A Celebration of Documentary Films of the Northeast
Yoshwameki Ropmay writes on the art of filmmaking, its impact on the lives of people and its role in stirring dialogue on issues inherent to Northeast India.
By Yoshwameki Ropmay
Films have a ubiquitous presence in our lives. They are a powerful form of entertainment and storytelling that echoes lasting impressions in the hearts and minds of people all over the world. Whether it’s a gripping drama, a hilarious comedy, or an action-packed adventure, or a moving story from ground zero, they have the ability to transport viewers to different places and times, eliciting a wide range of emotions. Showcasing the power of creativity and critical educative role, Sunday Shillong presents to its readers a first hand account of the indie8 Film Festival from March 8 to 10, 2023 with a special focus on documentary films from Northeast India.
In its second edition yet, the indie8 Film Festival was organised by the Northeast India Audio-visual Archive of the Department of Mass Media, St. Anthony’s College, Shillong and the Sasakawa Peace Foundation, Japan. The festival was a call to filmmakers wherein 22 films from all over the northeast were submitted and 16 were chosen by an esteemed panel for screening. Filmmakers from all over the northeastern region were present for the three day gala. A special screening of ‘Writing with Fire’ an Oscar nominated film directed by Rinku Thomas and Sushmit Ghosh was chosen by the organisers to close the festival. Although no particular theme was kept in mind while making the selections, the documentaries screened over the course of three days entailed a range of topics including social issues, cultural heritage and environmental concerns. Another feature of the festival and possibly a once in a lifetime opportunity for many students in the state was the Masterclass by Borun Thokchom and the directors of ‘Writing with Fire” wherein they shared insights on the art of filmmaking and the craftsmanship involved with the art.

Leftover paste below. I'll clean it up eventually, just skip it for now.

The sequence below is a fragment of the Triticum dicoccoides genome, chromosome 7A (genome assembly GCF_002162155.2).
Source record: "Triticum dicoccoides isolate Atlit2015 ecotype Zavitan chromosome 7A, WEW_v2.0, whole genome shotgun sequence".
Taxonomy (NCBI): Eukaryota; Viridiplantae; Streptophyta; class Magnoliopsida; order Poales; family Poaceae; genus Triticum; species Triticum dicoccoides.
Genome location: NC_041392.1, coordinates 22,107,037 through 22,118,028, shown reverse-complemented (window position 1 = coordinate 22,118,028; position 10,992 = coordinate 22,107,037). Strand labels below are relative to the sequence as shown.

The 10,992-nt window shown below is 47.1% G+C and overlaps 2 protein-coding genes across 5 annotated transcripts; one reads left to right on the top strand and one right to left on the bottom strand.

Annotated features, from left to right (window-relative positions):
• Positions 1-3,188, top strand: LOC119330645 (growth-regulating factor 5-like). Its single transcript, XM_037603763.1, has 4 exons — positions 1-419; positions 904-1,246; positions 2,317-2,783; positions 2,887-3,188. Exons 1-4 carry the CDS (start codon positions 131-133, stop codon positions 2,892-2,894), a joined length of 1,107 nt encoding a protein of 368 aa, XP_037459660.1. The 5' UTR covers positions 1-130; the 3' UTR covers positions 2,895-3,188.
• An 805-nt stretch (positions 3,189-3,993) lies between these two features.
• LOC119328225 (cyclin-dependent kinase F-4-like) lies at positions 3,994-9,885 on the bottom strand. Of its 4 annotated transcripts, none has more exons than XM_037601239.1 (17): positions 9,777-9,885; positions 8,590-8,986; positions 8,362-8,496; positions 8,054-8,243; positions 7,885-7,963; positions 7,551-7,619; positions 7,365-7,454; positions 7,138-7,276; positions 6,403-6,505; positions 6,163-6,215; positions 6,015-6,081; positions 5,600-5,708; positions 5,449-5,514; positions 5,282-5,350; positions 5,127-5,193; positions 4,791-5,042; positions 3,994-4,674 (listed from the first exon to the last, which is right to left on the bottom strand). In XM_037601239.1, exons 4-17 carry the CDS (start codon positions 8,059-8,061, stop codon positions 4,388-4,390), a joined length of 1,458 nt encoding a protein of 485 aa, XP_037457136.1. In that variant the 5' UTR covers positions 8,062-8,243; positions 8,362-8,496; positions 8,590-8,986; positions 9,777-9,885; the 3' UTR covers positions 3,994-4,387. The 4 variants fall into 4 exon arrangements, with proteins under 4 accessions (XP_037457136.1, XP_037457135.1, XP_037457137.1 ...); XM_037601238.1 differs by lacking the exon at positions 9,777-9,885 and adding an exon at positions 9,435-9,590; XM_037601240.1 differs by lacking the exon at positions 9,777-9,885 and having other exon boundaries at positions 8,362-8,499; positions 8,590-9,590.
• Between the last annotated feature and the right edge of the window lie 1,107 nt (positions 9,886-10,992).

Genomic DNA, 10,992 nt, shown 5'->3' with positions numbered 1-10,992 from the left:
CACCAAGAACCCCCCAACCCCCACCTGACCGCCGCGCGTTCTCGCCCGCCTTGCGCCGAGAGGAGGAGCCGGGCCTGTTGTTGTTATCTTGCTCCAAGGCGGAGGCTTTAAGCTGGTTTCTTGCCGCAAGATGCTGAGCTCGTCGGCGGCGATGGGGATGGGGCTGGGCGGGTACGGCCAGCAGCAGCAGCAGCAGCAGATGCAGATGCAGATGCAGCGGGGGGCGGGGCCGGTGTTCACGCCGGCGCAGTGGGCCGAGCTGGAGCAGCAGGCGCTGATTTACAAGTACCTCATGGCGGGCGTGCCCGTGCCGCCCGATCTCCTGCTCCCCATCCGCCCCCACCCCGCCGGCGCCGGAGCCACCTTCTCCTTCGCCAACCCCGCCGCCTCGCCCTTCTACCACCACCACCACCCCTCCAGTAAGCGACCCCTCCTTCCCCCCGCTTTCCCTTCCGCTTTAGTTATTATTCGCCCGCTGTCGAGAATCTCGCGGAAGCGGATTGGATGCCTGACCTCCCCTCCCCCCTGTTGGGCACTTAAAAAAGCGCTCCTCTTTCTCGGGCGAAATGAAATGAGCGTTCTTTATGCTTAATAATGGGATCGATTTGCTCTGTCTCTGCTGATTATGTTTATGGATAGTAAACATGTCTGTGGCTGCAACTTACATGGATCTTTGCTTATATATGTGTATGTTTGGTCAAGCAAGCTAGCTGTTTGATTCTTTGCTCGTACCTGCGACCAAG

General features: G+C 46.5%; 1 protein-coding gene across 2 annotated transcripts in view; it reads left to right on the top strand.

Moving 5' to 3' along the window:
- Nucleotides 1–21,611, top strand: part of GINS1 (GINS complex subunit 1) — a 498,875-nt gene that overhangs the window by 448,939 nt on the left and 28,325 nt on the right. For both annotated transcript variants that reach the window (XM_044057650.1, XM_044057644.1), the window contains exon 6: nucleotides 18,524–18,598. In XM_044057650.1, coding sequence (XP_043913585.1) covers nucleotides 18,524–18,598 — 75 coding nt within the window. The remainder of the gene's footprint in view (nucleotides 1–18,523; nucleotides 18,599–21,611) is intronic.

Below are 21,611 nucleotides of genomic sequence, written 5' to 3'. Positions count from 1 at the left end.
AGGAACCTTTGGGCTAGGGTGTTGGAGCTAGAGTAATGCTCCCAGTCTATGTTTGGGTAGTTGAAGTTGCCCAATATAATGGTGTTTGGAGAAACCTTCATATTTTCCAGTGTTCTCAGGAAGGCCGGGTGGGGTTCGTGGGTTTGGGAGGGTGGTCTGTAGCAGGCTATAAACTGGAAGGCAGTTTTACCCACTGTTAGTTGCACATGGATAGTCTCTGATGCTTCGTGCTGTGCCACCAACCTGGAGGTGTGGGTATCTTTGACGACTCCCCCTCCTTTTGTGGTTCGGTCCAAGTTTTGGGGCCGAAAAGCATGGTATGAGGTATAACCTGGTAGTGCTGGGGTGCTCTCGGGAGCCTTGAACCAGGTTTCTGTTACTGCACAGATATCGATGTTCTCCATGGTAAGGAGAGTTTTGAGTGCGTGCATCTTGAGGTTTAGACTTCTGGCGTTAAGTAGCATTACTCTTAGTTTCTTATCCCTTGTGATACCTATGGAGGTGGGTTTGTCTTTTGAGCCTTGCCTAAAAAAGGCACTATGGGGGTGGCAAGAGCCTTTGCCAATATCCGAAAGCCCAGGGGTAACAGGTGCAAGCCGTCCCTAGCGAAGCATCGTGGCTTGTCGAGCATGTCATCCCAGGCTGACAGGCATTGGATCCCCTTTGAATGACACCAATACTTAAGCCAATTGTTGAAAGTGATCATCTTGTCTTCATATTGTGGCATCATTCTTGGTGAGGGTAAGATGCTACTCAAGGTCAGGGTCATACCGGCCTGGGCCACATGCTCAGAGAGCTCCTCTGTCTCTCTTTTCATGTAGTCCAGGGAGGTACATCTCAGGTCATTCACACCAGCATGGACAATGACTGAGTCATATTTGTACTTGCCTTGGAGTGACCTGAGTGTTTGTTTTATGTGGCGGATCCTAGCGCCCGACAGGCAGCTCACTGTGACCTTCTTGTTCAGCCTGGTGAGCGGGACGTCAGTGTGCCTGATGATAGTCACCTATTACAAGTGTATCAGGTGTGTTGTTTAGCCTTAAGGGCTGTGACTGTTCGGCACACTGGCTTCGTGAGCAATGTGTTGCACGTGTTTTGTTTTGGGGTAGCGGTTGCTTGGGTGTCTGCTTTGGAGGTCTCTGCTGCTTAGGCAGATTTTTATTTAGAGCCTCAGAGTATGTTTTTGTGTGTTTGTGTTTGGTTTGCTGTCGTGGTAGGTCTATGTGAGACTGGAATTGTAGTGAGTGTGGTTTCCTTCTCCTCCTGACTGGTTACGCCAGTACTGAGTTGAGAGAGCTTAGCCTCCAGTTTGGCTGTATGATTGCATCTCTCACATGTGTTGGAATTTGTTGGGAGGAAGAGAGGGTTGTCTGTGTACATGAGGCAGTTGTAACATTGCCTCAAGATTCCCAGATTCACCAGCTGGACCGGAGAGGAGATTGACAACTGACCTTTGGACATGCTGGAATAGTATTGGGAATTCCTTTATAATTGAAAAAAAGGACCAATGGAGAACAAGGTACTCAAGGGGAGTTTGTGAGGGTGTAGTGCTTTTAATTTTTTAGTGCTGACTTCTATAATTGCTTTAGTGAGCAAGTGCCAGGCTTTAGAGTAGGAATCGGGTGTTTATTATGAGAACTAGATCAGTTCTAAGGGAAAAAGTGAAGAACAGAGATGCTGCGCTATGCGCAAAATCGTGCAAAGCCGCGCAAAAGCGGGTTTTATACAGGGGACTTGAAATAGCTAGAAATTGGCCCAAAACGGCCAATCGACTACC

Some of the notable documentaries screened at the event were ‘I Rise’ by Borun Thokchom, ‘My Name is Eeooow’ by Oinam Doren, both of whom were proud alumni of the college, and ‘Rosemwala’ by Sanjib Das. The film festival presented not only an opportunity for the audience to learn but also for the filmmakers to express their inspiration and the creative process that went into making the film thereby sharing a pool of knowledge with those present. After each film was screened, the audience were presented with a forum to interact with the directors and filmmakers, themselves. Many students relished the rare opportunity conferred to them as they engaged in dialogue, shared firsthand thoughts with those who shared similar desire, fascination and depth for films and cinema.
In conversation with Borun Thokchom on his film based on Laishram Sarita Devi, he shared, “After the screening of my film, many women had come up to me saying how they were inspired by her (Sarita) because she was not only portrayed as an accomplished boxer but also how she overcame many challenges as a mother and a wife to achieve success.”